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Feb 6, 2017

Scientists Measure Single Quantum of Heat

Posted by in categories: nanotechnology, particle physics, quantum physics

IBM researchers have established experimental proof of a previously difficult-to-prove law of physics, and in so doing may have pointed to a way to overcome many of the heat management issues faced in today’s electronics. Researchers at IBM Zurich have been able to take measurements of the thermal conductance of metallic quantum point contacts made of gold. No big deal, you say? They conducted measurements at the single-atom level, at room temperature—the first time that’s ever been done.

These measurements confirm the Wiedemann–Franz law, which predicts that the smallest amount of heat that can be carried across a metallic junction — a single quantum of heat — is directly proportional to the quantum of electrical conductance through the same junction. By experimentally confirming this law, it can now be used with confidence to predict and to explore nanoscale thermal and electrical phenomena affecting materials down to the size of few atoms or a single molecule.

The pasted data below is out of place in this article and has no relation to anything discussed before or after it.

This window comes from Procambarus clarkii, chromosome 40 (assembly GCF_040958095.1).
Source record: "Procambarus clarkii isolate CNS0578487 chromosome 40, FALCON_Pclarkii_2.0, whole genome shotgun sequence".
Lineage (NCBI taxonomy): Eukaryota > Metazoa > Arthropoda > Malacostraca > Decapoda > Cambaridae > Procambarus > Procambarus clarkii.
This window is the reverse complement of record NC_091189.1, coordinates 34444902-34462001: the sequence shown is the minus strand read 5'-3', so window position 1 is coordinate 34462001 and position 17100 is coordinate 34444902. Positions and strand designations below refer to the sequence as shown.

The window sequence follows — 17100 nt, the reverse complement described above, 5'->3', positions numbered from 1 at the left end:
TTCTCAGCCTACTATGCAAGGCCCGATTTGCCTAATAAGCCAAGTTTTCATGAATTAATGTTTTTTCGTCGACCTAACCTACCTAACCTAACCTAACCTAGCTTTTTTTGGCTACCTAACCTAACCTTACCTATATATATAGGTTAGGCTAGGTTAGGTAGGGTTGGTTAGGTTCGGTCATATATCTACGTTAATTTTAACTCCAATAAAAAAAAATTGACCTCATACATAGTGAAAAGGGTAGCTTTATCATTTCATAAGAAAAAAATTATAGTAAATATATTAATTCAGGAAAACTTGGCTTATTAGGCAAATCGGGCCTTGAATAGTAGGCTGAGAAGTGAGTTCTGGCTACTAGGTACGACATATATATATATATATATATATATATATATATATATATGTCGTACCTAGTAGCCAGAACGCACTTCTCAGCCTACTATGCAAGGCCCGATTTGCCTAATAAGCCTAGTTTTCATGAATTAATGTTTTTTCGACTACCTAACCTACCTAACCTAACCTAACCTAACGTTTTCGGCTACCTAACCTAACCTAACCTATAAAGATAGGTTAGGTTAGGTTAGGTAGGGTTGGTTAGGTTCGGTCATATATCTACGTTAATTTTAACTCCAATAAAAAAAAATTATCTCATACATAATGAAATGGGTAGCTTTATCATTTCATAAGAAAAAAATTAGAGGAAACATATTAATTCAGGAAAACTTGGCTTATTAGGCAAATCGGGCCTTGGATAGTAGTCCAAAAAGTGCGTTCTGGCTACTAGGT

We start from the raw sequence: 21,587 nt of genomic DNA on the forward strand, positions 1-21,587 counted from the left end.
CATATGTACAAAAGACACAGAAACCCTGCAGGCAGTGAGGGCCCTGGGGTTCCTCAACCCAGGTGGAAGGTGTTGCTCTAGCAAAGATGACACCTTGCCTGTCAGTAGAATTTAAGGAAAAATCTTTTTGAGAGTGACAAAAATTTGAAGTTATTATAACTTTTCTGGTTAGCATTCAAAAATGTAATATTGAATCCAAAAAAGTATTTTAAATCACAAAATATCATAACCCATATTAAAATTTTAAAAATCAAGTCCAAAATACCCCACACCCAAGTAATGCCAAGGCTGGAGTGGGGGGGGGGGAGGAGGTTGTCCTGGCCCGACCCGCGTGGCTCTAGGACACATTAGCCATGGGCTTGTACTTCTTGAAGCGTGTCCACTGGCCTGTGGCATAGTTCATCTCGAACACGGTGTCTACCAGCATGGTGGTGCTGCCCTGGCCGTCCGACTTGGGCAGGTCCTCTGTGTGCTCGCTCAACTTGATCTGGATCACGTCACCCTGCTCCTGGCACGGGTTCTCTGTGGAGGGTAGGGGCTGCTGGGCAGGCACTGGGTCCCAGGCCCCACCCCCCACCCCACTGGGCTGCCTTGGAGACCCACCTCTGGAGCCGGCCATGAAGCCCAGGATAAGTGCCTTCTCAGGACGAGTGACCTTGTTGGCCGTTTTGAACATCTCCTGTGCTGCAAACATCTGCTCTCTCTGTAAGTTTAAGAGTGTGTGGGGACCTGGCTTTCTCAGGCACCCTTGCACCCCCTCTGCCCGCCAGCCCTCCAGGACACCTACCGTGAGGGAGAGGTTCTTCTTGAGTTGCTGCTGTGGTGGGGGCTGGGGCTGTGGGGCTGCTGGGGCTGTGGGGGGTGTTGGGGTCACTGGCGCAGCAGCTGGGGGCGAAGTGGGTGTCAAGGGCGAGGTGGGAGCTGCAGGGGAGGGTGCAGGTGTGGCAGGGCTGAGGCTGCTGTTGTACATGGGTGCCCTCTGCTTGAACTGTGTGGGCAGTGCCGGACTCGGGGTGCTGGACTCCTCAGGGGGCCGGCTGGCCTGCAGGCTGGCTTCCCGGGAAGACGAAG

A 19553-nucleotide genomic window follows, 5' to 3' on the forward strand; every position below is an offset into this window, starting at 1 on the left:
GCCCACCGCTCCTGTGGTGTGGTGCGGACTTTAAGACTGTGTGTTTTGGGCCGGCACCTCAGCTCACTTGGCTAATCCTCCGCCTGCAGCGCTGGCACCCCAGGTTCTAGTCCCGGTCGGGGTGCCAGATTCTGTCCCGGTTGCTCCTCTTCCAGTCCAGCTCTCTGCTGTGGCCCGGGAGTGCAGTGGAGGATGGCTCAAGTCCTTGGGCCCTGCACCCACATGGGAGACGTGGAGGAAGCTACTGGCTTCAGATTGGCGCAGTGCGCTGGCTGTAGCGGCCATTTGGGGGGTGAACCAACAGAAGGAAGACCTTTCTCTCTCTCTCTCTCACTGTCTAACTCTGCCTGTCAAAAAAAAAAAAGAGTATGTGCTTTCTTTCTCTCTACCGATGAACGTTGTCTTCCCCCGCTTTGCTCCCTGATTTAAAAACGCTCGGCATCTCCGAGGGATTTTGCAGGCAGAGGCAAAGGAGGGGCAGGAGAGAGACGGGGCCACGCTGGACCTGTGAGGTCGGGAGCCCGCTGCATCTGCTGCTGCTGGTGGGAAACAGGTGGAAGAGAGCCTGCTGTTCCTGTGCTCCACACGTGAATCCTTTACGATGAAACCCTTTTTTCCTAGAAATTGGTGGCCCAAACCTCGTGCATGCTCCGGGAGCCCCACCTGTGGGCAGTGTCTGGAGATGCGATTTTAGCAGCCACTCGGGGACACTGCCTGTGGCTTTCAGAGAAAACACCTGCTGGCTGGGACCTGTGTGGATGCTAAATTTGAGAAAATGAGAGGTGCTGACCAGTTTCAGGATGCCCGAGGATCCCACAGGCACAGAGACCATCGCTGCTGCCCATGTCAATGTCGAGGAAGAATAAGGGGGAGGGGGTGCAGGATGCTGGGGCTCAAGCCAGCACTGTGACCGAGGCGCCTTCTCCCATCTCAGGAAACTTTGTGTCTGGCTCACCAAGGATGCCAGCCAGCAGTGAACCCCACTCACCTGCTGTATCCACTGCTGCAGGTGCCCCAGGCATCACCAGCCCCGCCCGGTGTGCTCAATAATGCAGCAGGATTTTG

“Although the Wiedemann–Franz law is predicted, and should be valid for certain metals, it has turned out to be difficult to prove it when you go to the nanoscale,” explained Bernd Gotsmann, an IBM scientist and one of the lead researchers on this work, in an e-mail interview with IEEE Spectrum. “We think the difficulty is mainly a sign of the challenges related to the measurement of thermal transport on small scales.”

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